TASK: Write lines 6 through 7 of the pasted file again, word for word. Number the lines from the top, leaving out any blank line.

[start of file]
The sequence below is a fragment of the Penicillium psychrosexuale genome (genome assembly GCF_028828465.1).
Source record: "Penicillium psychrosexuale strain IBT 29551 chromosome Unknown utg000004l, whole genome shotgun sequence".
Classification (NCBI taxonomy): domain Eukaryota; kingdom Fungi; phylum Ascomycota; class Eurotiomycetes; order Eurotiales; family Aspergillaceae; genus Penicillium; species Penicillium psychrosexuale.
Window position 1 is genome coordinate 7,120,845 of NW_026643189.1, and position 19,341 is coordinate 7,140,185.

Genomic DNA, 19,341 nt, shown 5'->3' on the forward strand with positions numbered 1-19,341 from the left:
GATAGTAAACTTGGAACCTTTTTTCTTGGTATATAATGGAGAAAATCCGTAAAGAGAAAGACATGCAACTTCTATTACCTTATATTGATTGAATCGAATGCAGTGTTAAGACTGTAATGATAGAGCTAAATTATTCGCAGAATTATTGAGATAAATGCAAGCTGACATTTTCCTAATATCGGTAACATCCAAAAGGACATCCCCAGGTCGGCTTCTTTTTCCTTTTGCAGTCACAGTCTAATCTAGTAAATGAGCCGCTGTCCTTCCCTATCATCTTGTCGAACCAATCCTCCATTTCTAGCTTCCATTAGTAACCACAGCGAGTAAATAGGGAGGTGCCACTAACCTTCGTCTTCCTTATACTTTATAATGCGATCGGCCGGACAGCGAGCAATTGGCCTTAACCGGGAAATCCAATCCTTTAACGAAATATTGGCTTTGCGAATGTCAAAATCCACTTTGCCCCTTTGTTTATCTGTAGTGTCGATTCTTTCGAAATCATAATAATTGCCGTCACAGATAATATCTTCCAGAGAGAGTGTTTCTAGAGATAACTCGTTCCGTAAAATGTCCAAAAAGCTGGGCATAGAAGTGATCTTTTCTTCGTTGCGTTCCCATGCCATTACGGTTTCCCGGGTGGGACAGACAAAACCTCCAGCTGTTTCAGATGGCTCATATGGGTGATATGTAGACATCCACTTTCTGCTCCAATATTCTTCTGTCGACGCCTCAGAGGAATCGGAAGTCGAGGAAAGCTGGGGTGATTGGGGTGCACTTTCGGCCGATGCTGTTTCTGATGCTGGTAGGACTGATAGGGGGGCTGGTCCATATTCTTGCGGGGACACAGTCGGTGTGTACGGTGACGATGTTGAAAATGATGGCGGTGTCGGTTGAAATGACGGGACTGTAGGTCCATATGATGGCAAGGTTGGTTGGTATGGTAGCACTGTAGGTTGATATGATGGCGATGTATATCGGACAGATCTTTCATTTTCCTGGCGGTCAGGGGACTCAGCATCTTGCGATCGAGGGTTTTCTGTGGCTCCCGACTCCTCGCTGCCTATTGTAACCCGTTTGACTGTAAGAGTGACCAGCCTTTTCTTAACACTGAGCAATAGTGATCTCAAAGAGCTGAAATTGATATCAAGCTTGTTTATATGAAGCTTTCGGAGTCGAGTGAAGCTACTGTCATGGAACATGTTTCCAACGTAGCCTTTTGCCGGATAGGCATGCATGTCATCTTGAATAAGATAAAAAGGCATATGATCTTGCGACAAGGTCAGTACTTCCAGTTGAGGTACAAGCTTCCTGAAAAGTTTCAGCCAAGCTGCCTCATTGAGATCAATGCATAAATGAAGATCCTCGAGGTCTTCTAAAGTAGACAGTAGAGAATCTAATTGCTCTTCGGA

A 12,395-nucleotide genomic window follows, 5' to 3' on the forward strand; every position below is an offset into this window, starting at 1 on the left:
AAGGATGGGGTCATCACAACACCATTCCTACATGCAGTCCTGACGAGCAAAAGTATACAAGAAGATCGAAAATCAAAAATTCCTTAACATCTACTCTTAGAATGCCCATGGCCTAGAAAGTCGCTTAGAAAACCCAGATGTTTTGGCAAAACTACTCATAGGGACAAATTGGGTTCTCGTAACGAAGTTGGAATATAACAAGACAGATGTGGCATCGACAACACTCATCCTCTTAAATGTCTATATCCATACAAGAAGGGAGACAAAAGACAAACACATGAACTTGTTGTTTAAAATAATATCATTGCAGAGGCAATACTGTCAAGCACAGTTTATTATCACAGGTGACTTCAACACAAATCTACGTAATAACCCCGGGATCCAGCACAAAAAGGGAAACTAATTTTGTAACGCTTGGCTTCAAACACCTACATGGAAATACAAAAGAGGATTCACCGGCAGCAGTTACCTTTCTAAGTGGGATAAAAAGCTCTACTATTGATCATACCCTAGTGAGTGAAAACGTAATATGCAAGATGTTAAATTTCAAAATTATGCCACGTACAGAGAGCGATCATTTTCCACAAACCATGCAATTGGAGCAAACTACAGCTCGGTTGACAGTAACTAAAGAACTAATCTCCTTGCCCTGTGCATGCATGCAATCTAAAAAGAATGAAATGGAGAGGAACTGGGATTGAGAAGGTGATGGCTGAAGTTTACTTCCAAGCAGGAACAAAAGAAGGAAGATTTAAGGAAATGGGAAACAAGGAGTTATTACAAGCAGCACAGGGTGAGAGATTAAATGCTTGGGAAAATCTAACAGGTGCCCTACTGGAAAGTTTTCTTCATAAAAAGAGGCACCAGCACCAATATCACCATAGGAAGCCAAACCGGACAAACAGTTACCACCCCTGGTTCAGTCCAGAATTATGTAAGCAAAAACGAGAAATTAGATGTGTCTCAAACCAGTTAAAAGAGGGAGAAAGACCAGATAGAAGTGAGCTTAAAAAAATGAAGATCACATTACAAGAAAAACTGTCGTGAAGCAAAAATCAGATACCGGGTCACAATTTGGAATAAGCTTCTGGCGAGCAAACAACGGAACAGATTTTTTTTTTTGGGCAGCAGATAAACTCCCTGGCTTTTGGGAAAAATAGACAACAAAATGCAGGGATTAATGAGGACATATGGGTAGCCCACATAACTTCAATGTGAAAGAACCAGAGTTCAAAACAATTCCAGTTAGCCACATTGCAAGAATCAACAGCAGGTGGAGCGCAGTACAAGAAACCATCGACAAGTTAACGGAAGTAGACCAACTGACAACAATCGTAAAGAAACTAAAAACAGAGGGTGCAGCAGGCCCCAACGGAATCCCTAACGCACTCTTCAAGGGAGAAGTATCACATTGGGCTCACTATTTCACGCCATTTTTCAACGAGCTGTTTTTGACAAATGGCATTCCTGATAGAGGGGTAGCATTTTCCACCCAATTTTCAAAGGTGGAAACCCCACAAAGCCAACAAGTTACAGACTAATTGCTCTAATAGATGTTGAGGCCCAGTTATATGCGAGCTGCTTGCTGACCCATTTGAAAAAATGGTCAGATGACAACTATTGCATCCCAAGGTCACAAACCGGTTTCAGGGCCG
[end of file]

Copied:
GATAGTAAACTTGGAACCTTTTTTCTTGGTATATAATGGAGAAAATCCGTAAAGAGAAAGACATGCAACTTCTATTACCTTATATTGATTGAATCGAATGCAGTGTTAAGACTGTAATGATAGAGCTAAATTATTCGCAGAATTATTGAGATAAATGCAAGCTGACATTTTCCTAATATCGGTAACATCCAAAAGGACATCCCCAGGTCGGCTTCTTTTTCCTTTTGCAGTCACAGTCTAATCTAGTAAATGAGCCGCTGTCCTTCCCTATCATCTTGTCGAACCAATCCTCCATTTCTAGCTTCCATTAGTAACCACAGCGAGTAAATAGGGAGGTGCCACTAACCTTCGTCTTCCTTATACTTTATAATGCGATCGGCCGGACAGCGAGCAATTGGCCTTAACCGGGAAATCCAATCCTTTAACGAAATATTGGCTTTGCGAATGTCAAAATCCACTTTGCCCCTTTGTTTATCTGTAGTGTCGATTCTTTCGAAATCATAATAATTGCCGTCACAGATAATATCTTCCAGAGAGAGTGTTTCTAGAGATAACTCGTTCCGTAAAATGTCCAAAAAGCTGGGCATAGAAGTGATCTTTTCTTCGTTGCGTTCCCATGCCATTACGGTTTCCCGGGTGGGACAGACAAAACCTCCAGCTGTTTCAGATGGCTCATATGGGTGATATGTAGACATCCACTTTCTGCTCCAATATTCTTCTGTCGACGCCTCAGAGGAATCGGAAGTCGAGGAAAGCTGGGGTGATTGGGGTGCACTTTCGGCCGATGCTGTTTCTGATGCTGGTAGGACTGATAGGGGGGCTGGTCCATATTCTTGCGGGGACACAGTCGGTGTGTACGGTGACGATGTTGAAAATGATGGCGGTGTCGGTTGAAATGACGGGACTGTAGGTCCATATGATGGCAAGGTTGGTTGGTATGGTAGCACTGTAGGTTGATATGATGGCGATGTATATCGGACAGATCTTTCATTTTCCTGGCGGTCAGGGGACTCAGCATCTTGCGATCGAGGGTTTTCTGTGGCTCCCGACTCCTCGCTGCCTATTGTAACCCGTTTGACTGTAAGAGTGACCAGCCTTTTCTTAACACTGAGCAATAGTGATCTCAAAGAGCTGAAATTGATATCAAGCTTGTTTATATGAAGCTTTCGGAGTCGAGTGAAGCTACTGTCATGGAACATGTTTCCAACGTAGCCTTTTGCCGGATAGGCATGCATGTCATCTTGAATAAGATAAAAAGGCATATGATCTTGCGACAAGGTCAGTACTTCCAGTTGAGGTACAAGCTTCCTGAAAAGTTTCAGCCAAGCTGCCTCATTGAGATCAATGCATAAATGAAGATCCTCGAGGTCTTCTAAAGTAGACAGTAGAGAATCTAATTGCTCTTCGGA

A 12,395-nucleotide genomic window follows, 5' to 3' on the forward strand; every position below is an offset into this window, starting at 1 on the left: